China’s first Costco warehouse store opened Tuesday in Shanghai with a variety of goods available for sale, including 90 crates of Santa Maria Valley-grown strawberries.
Watsonville-based California Giant Berry Farms spent the last week working to ensure Chinese shoppers would have fresh Santa Maria strawberries on the shelves of the Shanghai store, which was closed early on Tuesday after large crowds clogged the aisles and caused traffic jams nearby.
Juanita Vega, office coordinator and southern region food safety coordinator for California Giant, said the company had a week’s notice to prepare for the inspections and obtain the phytosanitary certificates needed to export their berries to China.
The company ultimately secured the documentation to export 1,050 pounds of strawberries, which are Santa Barbara County's largest agricultural commodity.
Strawberries accounted for nearly a third of the county's $1.5 billion agriculture industry in 2018.
The berries and California Giant’s packaging facility, located just west of Santa Maria, were inspected by officials with the Santa Barbara County Agriculture Commission and the United State Department of Agriculture.
Inspectors generally check about 2% of the product that is going to be shipped, Vega said.
“They came, looked at and cut up four cases to look for certain pests that are on China’s ‘no-fly list,’” she said. “They can either approve it, say, 'You’re clear,' and the berries can be shipped. Or if they find a mite or live lygus, the pallet is rejected and it can’t be shipped.”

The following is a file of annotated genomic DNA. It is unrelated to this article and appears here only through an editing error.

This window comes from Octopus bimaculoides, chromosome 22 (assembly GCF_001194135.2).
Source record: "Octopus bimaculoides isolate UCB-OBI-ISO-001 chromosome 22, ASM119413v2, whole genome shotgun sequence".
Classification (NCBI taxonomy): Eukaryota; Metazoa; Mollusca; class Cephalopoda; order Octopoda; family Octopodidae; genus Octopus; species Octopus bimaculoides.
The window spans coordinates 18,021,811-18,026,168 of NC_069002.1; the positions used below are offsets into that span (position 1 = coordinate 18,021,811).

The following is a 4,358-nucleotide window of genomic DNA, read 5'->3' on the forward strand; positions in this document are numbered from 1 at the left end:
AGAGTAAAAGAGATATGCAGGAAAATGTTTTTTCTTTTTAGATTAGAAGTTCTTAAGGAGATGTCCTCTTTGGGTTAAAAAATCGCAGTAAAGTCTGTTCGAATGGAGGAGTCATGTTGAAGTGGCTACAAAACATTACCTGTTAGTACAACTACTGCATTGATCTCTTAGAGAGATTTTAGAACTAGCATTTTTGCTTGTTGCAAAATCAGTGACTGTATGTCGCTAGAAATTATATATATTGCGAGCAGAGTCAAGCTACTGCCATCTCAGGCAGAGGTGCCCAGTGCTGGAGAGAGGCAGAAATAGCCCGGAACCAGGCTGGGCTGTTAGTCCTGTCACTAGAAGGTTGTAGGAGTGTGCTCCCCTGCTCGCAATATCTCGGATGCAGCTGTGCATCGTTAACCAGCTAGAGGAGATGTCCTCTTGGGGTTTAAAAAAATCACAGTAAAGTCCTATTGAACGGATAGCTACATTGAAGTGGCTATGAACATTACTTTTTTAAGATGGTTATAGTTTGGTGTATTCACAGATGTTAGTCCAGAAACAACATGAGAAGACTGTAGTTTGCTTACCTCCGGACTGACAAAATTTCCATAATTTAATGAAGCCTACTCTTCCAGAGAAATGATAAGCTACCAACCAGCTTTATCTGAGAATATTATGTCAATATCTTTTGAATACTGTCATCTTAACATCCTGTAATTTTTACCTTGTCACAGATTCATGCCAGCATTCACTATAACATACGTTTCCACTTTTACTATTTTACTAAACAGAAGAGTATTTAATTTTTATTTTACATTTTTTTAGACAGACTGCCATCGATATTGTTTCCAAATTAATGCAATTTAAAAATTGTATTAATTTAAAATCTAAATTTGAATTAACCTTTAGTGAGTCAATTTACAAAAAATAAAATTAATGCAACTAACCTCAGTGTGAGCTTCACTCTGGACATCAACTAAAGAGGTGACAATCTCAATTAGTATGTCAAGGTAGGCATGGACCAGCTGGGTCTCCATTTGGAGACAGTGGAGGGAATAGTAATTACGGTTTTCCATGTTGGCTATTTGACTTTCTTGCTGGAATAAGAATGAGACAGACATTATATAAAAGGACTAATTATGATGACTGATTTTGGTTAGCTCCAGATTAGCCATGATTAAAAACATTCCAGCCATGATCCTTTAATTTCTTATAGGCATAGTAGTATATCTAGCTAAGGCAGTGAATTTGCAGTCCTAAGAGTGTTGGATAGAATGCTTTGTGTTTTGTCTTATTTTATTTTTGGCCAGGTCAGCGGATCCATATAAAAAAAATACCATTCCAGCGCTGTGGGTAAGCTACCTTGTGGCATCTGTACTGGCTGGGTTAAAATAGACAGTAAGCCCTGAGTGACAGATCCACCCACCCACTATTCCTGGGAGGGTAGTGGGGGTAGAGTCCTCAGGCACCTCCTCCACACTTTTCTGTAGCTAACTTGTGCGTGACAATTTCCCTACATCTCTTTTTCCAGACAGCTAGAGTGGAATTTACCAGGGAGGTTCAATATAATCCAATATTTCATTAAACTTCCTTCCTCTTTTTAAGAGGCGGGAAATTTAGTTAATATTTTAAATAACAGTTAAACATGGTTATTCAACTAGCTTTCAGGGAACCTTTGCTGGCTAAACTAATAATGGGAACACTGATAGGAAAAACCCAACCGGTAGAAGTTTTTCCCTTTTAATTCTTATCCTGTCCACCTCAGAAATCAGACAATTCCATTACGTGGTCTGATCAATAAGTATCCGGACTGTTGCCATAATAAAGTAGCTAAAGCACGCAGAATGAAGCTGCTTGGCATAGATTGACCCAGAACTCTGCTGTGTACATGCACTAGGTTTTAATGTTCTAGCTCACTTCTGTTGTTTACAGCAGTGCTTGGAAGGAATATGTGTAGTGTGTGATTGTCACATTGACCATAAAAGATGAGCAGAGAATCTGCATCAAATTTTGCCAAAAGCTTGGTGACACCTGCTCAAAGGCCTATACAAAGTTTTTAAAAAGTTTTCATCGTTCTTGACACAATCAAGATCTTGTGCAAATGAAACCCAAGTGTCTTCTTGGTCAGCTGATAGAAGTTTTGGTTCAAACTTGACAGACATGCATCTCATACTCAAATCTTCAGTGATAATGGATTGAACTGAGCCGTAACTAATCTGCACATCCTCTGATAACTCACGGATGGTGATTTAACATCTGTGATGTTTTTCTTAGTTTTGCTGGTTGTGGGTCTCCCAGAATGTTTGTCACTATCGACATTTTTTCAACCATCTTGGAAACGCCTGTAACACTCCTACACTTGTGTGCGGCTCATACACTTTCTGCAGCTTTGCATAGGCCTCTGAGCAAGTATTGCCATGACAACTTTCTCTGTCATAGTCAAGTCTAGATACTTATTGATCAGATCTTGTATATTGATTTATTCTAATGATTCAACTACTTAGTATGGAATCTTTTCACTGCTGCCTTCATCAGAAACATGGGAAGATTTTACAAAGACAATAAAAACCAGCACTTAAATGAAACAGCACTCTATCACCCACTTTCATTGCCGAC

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The berries then were loaded into refrigerated trailers and transported to Los Angeles International Airport to complete the 6,500-mile journey to Shanghai.
“Costco was very happy with the way things turned out and they were grateful that we were able to get California strawberries for the opening of their first China store,” she said.
The company expected the berries would sell out on opening day, but it's unknown at this point exactly how many had sold.
Vega said inspectors initially looked at berries from other area growers, but California Giant was the only local grower with produce approved for export to China.
“I’m not sure why their berries weren’t approved, but there are some things that would pass inspection for the states but not for China,” she said.
Vega said California Giant still is working out the details, but there is a good chance more of the company’s berries will end up in China.
“We just had a conference call with our corporate office in Watsonville — we are hoping to have a few more orders to ship to Costco in China,” she said.